Brits really know how to throw a party. Londoners are currently enjoying a rare two day Bank Holiday, allowing commoners more time to engage in official and their own Diamond Jubilee celebrations, celebrating Queen Elizabeth II’s 60 years on the throne. In response to a young lass whose tweet wondered why it was a big deal, my response to her in terms she could relate: think Girl Power. This is only the second Diamond Jubilee ever celebrated, the first by Queen Victoria, and both were women.
Celebrations, mostly in the form of street parties, have been ongoing all weekend. The weather was a bit bleak yesterday, but did not deter the crowds. A 500 table Piccadilly Jubilee Big Lunch was held yesterday along Piccadilly Street, which was attended by Prince Charles and Camilla. I can imagine pubs did good business, as revelers took shelter from the cold rain to watch the Flotilla on the Tele. It was reported that over a million people did brave the weather to line the banks of the Thames to watch 1000 boats parade by. It’s Britain, it rains, what are you going to do?
Tonight is the Jubliee Concert which will see music royalty perform for the Queen, with acts spanning six decades, so there will be a little bit of something for everyone. The concert ends with the Queen’s lighting of the national Beacon which will signal the lighting of 1000s of beacons across the Commonwealth and in other parts of the world.
Beacon lighting is a tradition which spans hundreds of years. It has been used to celebrate Royal Weddings, Jubilees and Coronations when beacons have been lit on village greens, castle battlements, church towers, farms, beaches, front gardens, car parks and mountain tops. A beacon chain, once used as a tool for communication, particularly during war, has now become a symbol of unity across towns, borders, countries and continents. In 1897 beacons were lit nationally to celebrate Queen Victoria’s Diamond Jubilee, and in 1977 and 2002 beacons were lit to celebrate The Queen’s Silver and Golden Jubilees.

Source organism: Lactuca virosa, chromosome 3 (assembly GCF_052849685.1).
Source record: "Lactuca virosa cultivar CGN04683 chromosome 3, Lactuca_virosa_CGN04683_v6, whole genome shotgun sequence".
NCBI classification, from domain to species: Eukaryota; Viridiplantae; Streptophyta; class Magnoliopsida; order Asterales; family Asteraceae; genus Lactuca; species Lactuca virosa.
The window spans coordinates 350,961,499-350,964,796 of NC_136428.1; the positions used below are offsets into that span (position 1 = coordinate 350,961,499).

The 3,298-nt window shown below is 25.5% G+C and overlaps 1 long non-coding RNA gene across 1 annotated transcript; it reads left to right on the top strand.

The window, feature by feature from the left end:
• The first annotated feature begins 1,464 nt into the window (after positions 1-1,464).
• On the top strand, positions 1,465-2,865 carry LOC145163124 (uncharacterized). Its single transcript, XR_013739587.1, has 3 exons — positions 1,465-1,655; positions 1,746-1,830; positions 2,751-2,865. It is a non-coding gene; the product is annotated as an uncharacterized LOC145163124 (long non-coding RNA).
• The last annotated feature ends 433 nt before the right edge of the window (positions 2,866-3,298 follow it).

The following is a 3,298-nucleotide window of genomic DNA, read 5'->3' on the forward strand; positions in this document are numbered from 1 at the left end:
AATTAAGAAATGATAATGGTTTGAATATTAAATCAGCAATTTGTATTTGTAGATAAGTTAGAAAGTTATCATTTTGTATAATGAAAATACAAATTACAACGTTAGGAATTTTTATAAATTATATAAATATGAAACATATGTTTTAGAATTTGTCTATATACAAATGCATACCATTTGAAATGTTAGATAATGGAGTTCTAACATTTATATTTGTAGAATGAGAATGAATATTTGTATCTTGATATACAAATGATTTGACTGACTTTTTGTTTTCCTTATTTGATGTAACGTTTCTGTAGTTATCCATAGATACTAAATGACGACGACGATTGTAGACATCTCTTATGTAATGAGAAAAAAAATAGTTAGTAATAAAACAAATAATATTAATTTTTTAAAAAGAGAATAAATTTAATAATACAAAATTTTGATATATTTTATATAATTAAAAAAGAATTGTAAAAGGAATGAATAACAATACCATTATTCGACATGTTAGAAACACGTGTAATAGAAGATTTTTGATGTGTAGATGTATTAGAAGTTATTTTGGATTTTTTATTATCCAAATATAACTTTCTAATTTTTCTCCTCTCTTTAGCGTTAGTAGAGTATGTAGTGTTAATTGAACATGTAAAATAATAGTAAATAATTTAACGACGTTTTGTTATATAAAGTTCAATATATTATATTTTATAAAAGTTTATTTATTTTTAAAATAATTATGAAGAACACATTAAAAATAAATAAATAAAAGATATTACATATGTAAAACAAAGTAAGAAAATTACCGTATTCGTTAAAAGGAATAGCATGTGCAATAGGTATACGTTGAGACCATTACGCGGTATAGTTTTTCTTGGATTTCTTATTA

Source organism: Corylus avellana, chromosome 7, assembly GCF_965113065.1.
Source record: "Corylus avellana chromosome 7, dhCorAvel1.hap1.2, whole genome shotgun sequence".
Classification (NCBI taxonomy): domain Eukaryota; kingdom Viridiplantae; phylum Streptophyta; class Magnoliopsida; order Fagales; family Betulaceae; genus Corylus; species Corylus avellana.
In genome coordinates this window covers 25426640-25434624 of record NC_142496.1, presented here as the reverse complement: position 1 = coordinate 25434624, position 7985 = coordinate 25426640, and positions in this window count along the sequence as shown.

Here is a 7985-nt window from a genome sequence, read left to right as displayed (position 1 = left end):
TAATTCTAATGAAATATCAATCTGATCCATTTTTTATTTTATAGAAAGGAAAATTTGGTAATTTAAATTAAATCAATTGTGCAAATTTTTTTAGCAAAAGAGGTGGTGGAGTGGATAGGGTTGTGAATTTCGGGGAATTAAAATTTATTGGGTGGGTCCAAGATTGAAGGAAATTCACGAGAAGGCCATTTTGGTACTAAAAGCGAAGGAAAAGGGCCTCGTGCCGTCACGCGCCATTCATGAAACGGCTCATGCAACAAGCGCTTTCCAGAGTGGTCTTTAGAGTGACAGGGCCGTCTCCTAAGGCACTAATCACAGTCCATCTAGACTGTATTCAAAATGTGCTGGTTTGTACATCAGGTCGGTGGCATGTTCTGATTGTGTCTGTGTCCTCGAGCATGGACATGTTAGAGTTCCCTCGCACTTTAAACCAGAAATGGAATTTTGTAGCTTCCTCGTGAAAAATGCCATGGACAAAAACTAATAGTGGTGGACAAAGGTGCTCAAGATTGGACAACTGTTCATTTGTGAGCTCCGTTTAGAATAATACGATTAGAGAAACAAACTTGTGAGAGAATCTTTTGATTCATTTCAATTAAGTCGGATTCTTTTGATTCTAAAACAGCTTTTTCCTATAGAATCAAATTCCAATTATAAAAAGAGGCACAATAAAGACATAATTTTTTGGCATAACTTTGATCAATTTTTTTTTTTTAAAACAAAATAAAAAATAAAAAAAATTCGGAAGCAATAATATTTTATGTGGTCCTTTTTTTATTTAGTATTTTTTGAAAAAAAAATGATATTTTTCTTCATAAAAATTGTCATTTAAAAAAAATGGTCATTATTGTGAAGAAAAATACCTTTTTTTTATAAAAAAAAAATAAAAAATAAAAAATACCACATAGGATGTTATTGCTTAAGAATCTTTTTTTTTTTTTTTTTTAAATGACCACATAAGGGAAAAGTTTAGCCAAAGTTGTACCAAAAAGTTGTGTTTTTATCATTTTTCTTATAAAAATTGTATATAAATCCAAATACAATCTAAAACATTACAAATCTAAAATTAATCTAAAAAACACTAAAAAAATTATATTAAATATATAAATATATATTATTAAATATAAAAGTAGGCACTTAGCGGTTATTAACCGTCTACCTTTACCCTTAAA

Before we get to tonight’s celebrations, 10,000 lucky lottery winners will be enjoying a royal picnic at Buckingham Palace. The picnic is a tradition long enjoyed by the British, popularized during Queen Victoria’s reign, and carried through today. My virtual friend Evangeline at Edwardian Promenade recently provided a wonderful extract from Everywoman’s Encyclopaedia on Picnics and Picnicking which gives you a flavour for how things were to be done.
As for today‘s picnic, a fleet of trucks from Waitrose, a national grocer, have been making deliveries all morning. The picnic hamper includes traditional picnic favorites, with a modern twist, created by Heston Blumenthal, trendy UK Chef de Jour. For the foodies in the crowd I will include the “formal description” of the menu.
- Chilled British country garden soup. A chilled British baby plum tomato soup with red peppers and cucumber finished with garden mint-infused oil.
- Best of British potted duo. Tea-smoked Scottish salmon. Fragrant Lapsang Souchong tea-smoked salmon, mixed with delicious flaked poached Scottish salmon, lemon, British creme fraiche and a sprinkling of fresh chives.
- Diamond jubilee chicken. A new take on a British favourite created in 1953 to celebrate the Queen‘s coronation – an aromatic blend of Indian species mixed with mayonnaise, tender shredded chicken and fragrant coriander, finished with peppery nigella seeds. Served with fresh bread rolls, butter and crunchy seasonal crudites.